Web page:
Over the years, researchers and doctors have collaborated to create new and innovative treatments for cancer, like injecting liquid tracers to improve the accuracy of tumor removal or using CAR-T cells to treat lymphoma and leukemia. One of the newest questions doctors seek to answer is whether artificial intelligence can be used to make breast cancer lumpectomies more effective.
Understanding the Limitations of Typical Lumpectomies
About 1 in 4 lumpectomies, surgeries for removing tumors from the breast, don’t extract all of the cancerous tissue the first time around.
“That, in turn, leads to a need for reoperation to avoid high recurrence rates,” said Dr. Alastair Thompson, a surgical oncologist at the Dan L Duncan Comprehensive Cancer Center at Baylor St. Luke’s Medical Center and co-director of the Lester and Sue Smith Breast Center at Baylor College of Medicine. “Hence the need for a good, effective, and user-friendly tool to help us better identify if we have adequately removed the breast cancer from a woman’s breast, to get it right the first time.”
What Is the ATLAS AI Project?
The ATLAS AI Project is a study in combination with Perimeter Medical Imaging and medical institutions across the country. Researchers seek to gather images of breast tumors from 400 patients to essentially train an AI system to recognize tumors and their margins against healthy breast tissue. Breast cancer patients seeking treatment at the Dan L Duncan Comprehensive Cancer Center may be eligible to participate.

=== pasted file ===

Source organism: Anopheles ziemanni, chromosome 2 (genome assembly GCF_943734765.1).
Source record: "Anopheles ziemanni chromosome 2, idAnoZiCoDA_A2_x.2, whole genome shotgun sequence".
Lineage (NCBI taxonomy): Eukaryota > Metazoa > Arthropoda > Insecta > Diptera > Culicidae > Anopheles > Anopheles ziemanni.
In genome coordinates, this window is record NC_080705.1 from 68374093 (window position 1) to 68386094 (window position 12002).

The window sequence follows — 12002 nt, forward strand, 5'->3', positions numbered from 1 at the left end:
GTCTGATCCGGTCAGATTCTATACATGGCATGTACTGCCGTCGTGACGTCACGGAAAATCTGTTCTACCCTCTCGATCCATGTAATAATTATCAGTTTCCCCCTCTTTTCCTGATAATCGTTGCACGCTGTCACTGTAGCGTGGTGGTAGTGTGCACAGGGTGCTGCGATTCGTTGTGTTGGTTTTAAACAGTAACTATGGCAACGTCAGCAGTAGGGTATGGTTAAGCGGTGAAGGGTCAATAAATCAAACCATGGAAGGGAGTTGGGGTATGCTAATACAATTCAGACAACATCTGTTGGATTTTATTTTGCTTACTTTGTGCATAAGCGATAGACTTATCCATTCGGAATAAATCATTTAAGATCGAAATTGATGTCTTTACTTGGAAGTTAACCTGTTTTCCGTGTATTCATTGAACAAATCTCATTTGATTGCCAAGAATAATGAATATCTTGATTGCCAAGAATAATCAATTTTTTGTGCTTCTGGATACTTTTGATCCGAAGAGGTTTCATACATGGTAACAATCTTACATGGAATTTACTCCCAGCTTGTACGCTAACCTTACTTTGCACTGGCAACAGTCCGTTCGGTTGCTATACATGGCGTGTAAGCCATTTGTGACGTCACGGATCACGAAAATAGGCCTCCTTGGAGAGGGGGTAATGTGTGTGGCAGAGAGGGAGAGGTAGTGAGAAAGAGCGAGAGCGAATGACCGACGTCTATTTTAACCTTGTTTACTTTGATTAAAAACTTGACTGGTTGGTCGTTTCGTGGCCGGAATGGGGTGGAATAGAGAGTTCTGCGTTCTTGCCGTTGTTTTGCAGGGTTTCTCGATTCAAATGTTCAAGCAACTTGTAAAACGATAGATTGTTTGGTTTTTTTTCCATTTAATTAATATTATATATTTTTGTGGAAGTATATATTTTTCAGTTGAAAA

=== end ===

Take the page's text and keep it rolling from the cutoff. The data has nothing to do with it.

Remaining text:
How Artificial Intelligence Can Make Breast Surgery More Accurate
Perimeter’s ImgAssist algorithm is combined with their OTIS Optical Tissue Imaging Console. Surgeons performing a lumpectomy will be able to scan tumors using the console. This intelligent system should then be able to accurately detect the margins of the tumor, allowing surgeons to preserve as much healthy tissue as possible while removing all of the cancer cells. The more images of tumors that this algorithm can learn from, the more accurate it will become at detecting tumor tissue in real time during surgery.
“This technique is non-invasive and requires no extra imposition for the patient. OTIS fits into the routine surgical process,” said Dr. Thompson. “The device will examine the tissue sample that is already being extracted.”
For information on this study and the latest innovations in cancer treatment, schedule an appointment with your St. Luke’s Health oncologist.
Nationally accredited Baylor St. Luke’s Medical Center provides the highest possible level of care as the clinical home for the Dan L Duncan Comprehensive Cancer Center at Baylor College of Medicine, one of only three NCI-designated Comprehensive Cancer Centers in Texas.
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